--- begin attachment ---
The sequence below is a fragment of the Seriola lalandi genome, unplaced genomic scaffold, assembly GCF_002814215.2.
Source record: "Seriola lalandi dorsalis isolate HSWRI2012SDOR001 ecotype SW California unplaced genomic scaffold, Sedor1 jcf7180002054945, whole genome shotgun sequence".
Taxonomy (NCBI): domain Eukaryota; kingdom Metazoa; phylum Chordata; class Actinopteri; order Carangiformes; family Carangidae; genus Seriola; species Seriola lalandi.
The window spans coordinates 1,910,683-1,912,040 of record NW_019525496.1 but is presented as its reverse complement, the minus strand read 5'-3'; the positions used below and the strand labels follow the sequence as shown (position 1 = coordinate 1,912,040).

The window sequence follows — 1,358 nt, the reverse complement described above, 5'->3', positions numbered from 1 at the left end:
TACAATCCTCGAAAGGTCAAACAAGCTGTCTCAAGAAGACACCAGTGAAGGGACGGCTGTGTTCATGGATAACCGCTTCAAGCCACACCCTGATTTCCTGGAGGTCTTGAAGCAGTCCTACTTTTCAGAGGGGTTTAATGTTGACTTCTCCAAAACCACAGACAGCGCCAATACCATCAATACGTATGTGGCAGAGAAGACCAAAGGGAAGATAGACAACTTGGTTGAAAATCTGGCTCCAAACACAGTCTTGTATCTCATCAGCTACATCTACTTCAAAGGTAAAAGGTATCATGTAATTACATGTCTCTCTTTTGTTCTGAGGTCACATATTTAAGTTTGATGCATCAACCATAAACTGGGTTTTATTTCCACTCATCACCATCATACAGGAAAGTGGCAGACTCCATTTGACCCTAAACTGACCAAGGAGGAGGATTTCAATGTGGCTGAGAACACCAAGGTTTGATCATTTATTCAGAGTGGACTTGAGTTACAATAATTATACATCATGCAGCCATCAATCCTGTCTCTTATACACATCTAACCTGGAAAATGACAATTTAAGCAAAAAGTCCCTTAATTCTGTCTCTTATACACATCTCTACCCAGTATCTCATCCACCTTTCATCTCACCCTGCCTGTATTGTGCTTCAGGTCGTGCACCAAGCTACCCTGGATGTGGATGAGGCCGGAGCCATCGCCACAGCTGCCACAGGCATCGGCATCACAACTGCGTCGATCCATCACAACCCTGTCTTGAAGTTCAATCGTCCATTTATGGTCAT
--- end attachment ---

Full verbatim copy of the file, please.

The sequence below is a fragment of the Seriola lalandi genome, unplaced genomic scaffold, assembly GCF_002814215.2.
Source record: "Seriola lalandi dorsalis isolate HSWRI2012SDOR001 ecotype SW California unplaced genomic scaffold, Sedor1 jcf7180002054945, whole genome shotgun sequence".
Taxonomy (NCBI): domain Eukaryota; kingdom Metazoa; phylum Chordata; class Actinopteri; order Carangiformes; family Carangidae; genus Seriola; species Seriola lalandi.
The window spans coordinates 1,910,683-1,912,040 of record NW_019525496.1 but is presented as its reverse complement, the minus strand read 5'-3'; the positions used below and the strand labels follow the sequence as shown (position 1 = coordinate 1,912,040).

The window sequence follows — 1,358 nt, the reverse complement described above, 5'->3', positions numbered from 1 at the left end:
TACAATCCTCGAAAGGTCAAACAAGCTGTCTCAAGAAGACACCAGTGAAGGGACGGCTGTGTTCATGGATAACCGCTTCAAGCCACACCCTGATTTCCTGGAGGTCTTGAAGCAGTCCTACTTTTCAGAGGGGTTTAATGTTGACTTCTCCAAAACCACAGACAGCGCCAATACCATCAATACGTATGTGGCAGAGAAGACCAAAGGGAAGATAGACAACTTGGTTGAAAATCTGGCTCCAAACACAGTCTTGTATCTCATCAGCTACATCTACTTCAAAGGTAAAAGGTATCATGTAATTACATGTCTCTCTTTTGTTCTGAGGTCACATATTTAAGTTTGATGCATCAACCATAAACTGGGTTTTATTTCCACTCATCACCATCATACAGGAAAGTGGCAGACTCCATTTGACCCTAAACTGACCAAGGAGGAGGATTTCAATGTGGCTGAGAACACCAAGGTTTGATCATTTATTCAGAGTGGACTTGAGTTACAATAATTATACATCATGCAGCCATCAATCCTGTCTCTTATACACATCTAACCTGGAAAATGACAATTTAAGCAAAAAGTCCCTTAATTCTGTCTCTTATACACATCTCTACCCAGTATCTCATCCACCTTTCATCTCACCCTGCCTGTATTGTGCTTCAGGTCGTGCACCAAGCTACCCTGGATGTGGATGAGGCCGGAGCCATCGCCACAGCTGCCACAGGCATCGGCATCACAACTGCGTCGATCCATCACAACCCTGTCTTGAAGTTCAATCGTCCATTTATGGTCAT